Document Type


Department or Administrative Unit

Center for Teaching and Learning

Publication Date



This study, based on fieldwork in rural Lanquín, Guatemala, discusses cultural continuity and the sense of historicity through agricultural rituals and worship of the agricultural deity Tzuultaq’as. The place, Lanquín, and the Q’eqchi’ Maya peasant farmers are situated within a two-fold tension and contradiction. Geographically remote in relation to the economic centers in Guatemala, and marginal in infrastructural development, while their cash crop harvests never fail to be effected by the fluctuations of the global market. From the eclectic stance merging both theories of cultural essentialism and constructivism, by juxtaposing the emblematic event of the anti-Monsanto Law movement in 2014 in Guatemala, and by the calendrical cycles of ritual events, routines, and ceremonials in rural Lanquín, the subsistence practices of milpa (corn field) cultivation emerge as a central theme for cultural survival and continuity. The aggregated clusters of ritual processions and the system of symbolism used manifest the Q’eqchi’ peasant thought and practice of sustainability and conservancy in their construction of a modern cultural identity that maintains congruency with the cultural essence of a nativist identity.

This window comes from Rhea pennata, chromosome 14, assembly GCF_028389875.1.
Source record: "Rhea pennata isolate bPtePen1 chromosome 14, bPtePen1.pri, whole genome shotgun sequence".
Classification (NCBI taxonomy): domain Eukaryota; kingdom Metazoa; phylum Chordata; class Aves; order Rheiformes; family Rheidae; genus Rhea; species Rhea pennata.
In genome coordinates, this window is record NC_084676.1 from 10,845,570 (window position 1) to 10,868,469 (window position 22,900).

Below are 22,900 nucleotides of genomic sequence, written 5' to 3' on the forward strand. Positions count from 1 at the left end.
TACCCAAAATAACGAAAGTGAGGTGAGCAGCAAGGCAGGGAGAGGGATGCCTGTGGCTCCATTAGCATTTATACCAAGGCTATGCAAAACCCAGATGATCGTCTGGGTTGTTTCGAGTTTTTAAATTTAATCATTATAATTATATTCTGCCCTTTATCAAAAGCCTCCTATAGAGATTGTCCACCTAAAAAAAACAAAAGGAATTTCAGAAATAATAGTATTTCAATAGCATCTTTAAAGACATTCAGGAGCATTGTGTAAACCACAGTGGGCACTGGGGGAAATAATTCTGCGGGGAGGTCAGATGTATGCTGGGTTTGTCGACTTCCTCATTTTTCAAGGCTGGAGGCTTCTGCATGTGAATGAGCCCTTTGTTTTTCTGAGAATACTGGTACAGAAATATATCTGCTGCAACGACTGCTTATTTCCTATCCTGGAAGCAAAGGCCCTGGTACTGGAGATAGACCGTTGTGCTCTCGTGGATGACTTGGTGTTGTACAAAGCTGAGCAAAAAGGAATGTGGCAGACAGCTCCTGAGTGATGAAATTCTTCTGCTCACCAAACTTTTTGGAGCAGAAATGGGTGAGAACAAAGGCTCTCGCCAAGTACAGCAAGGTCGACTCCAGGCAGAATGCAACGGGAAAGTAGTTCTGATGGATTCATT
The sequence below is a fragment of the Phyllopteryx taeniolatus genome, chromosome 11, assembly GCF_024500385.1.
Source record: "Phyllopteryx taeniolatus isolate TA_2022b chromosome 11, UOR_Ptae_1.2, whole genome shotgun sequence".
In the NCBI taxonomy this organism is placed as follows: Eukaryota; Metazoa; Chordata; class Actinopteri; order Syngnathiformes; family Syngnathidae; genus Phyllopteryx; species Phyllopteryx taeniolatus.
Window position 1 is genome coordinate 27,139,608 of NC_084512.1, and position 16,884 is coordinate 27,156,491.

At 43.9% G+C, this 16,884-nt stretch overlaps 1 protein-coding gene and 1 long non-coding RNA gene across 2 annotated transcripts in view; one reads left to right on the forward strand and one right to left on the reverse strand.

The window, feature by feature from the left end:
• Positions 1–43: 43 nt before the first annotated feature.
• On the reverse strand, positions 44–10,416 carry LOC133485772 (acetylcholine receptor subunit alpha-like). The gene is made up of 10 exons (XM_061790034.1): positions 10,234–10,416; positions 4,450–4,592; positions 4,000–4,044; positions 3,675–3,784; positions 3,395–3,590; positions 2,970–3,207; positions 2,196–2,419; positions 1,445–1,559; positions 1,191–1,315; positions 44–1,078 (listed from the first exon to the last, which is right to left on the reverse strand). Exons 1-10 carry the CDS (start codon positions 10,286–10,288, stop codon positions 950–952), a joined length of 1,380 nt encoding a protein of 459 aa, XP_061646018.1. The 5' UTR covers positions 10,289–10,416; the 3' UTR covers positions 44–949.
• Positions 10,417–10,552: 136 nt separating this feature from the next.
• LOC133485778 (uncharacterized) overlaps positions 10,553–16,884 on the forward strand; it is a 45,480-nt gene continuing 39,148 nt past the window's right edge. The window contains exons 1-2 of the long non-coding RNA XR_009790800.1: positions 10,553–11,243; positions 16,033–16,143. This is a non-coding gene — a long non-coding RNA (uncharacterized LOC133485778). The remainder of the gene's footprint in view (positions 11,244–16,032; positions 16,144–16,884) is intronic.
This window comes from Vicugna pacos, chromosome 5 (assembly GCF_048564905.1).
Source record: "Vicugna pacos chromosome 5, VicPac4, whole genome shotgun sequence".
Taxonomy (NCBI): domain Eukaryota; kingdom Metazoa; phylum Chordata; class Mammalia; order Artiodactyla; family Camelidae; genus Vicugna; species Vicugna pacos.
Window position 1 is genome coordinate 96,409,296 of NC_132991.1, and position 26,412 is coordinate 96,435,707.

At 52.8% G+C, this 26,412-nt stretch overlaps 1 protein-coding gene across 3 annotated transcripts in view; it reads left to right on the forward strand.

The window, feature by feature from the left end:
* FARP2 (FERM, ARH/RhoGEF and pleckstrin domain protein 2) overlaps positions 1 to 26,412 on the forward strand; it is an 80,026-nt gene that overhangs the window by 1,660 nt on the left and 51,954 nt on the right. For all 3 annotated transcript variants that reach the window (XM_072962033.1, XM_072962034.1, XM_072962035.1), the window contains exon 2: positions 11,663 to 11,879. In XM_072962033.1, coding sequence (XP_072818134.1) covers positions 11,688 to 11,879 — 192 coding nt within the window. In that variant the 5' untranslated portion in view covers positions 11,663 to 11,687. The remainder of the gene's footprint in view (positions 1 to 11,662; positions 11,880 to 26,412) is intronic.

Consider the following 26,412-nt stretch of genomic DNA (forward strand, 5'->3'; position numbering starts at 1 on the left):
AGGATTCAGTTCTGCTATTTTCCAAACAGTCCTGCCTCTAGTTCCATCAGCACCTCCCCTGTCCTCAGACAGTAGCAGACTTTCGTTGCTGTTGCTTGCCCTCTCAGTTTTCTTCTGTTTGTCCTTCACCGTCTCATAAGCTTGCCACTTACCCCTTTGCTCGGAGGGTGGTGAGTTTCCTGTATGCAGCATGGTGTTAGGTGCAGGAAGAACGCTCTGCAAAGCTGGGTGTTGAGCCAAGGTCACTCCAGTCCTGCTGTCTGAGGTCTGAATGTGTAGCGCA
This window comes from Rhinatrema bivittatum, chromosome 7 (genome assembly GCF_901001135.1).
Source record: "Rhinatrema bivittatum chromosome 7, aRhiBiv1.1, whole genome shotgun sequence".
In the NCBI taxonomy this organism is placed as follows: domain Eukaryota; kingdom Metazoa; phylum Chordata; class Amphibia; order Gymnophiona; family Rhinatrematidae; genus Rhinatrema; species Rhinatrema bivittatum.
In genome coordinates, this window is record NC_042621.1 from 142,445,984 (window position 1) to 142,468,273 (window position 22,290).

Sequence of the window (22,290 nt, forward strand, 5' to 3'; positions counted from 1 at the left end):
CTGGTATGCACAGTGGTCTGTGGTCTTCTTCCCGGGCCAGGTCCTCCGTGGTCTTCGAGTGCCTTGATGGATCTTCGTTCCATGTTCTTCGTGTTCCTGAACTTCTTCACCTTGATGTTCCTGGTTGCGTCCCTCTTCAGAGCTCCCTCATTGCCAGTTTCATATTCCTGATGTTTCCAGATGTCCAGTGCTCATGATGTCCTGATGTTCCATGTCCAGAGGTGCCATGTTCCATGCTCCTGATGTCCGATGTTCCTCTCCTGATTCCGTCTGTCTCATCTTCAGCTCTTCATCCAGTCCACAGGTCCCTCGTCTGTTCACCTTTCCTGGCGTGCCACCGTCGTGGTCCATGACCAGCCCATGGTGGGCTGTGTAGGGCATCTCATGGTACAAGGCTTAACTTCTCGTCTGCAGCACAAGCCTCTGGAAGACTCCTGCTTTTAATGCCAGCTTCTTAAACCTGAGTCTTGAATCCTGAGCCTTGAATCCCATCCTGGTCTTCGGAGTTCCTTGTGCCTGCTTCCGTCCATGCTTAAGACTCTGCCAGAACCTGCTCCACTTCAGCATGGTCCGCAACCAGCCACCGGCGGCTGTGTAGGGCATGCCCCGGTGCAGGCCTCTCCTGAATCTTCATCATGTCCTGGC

This article was originally published Open Access in Journal of Ethnology and Folkloristics. The full-text article from the publisher can be found here.


Journal of Ethnology and Folkloristics


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